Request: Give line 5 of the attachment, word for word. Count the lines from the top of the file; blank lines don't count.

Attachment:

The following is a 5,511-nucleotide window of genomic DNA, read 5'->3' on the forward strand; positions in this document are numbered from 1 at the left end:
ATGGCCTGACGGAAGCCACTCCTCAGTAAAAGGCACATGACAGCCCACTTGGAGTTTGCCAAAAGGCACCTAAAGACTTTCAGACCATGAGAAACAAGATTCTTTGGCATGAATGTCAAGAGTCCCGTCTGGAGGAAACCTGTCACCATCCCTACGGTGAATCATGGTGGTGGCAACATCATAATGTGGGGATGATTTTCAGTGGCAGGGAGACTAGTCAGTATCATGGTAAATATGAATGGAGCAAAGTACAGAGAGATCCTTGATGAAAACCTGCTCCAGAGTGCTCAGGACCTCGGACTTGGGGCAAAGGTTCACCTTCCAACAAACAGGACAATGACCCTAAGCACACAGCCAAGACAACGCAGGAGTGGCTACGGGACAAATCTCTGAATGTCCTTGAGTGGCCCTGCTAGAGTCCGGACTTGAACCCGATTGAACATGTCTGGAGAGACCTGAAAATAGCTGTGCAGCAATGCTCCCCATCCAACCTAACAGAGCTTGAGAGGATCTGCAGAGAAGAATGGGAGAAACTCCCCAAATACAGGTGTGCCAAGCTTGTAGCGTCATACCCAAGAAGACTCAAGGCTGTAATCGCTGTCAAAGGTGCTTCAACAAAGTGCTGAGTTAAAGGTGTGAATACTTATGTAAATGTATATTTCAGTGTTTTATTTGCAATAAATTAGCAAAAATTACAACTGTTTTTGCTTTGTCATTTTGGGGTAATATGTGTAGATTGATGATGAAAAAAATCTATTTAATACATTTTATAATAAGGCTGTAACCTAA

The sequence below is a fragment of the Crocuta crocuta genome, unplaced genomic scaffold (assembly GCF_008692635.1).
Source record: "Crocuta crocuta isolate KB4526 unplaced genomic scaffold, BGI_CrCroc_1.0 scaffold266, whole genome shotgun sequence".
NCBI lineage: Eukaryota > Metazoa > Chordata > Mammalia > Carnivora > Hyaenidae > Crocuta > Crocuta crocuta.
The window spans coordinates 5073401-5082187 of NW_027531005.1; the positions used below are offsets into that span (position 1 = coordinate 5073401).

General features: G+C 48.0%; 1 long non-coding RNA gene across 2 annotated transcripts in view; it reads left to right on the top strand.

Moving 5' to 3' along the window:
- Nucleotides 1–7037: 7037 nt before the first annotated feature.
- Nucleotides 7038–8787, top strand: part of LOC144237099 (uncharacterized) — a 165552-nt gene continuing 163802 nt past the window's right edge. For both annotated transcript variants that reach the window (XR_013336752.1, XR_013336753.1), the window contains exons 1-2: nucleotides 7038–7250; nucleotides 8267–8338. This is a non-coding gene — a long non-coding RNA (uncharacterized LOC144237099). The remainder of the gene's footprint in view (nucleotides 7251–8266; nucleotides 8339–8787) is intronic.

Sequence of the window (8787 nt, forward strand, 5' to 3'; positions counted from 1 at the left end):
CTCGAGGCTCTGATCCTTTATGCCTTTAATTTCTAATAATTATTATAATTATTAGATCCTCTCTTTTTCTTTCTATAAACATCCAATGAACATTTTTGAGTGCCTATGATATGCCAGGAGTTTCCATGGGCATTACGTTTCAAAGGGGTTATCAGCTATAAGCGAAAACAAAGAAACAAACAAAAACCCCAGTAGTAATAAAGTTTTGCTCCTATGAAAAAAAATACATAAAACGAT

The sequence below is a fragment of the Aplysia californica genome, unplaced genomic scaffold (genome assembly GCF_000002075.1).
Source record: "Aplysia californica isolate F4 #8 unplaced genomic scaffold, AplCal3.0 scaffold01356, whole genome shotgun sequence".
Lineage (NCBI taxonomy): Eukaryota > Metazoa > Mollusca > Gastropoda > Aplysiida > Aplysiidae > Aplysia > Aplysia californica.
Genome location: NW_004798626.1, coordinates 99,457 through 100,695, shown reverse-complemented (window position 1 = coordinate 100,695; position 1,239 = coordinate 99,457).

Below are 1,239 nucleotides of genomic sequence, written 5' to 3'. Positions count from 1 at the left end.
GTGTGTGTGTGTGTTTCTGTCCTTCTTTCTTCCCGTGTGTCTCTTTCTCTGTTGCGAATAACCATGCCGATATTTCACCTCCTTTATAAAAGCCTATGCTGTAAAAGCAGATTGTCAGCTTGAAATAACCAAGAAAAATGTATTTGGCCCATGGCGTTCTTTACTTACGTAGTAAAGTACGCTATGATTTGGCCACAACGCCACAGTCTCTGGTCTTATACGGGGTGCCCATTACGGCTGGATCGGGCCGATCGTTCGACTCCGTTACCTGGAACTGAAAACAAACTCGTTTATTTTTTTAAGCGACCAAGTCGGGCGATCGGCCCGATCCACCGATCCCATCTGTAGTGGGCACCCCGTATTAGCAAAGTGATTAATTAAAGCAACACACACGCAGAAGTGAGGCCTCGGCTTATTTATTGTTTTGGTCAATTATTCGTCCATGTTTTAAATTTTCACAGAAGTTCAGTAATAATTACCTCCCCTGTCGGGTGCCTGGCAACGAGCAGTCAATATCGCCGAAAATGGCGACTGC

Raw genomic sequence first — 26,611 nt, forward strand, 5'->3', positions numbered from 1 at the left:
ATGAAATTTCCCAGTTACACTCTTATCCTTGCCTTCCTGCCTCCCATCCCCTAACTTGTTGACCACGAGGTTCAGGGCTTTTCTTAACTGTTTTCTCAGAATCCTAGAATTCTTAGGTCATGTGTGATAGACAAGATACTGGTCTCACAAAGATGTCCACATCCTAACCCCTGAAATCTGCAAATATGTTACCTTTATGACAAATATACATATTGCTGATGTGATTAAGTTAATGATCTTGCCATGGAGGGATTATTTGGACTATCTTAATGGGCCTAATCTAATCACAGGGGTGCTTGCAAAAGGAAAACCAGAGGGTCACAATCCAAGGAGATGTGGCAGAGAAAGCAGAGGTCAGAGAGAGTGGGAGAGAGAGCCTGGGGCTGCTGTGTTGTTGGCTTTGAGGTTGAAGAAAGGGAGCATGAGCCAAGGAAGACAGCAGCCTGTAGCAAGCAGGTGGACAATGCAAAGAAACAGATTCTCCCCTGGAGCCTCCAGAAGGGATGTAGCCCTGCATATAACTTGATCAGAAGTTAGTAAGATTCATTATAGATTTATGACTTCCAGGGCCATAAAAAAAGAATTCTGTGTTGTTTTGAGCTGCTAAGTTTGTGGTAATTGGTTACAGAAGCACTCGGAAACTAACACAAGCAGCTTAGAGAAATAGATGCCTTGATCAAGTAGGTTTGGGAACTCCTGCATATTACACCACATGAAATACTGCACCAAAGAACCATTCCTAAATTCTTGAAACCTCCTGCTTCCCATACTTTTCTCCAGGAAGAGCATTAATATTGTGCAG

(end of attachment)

NCBI lineage: Eukaryota > Metazoa > Chordata > Mammalia > Carnivora > Hyaenidae > Crocuta > Crocuta crocuta.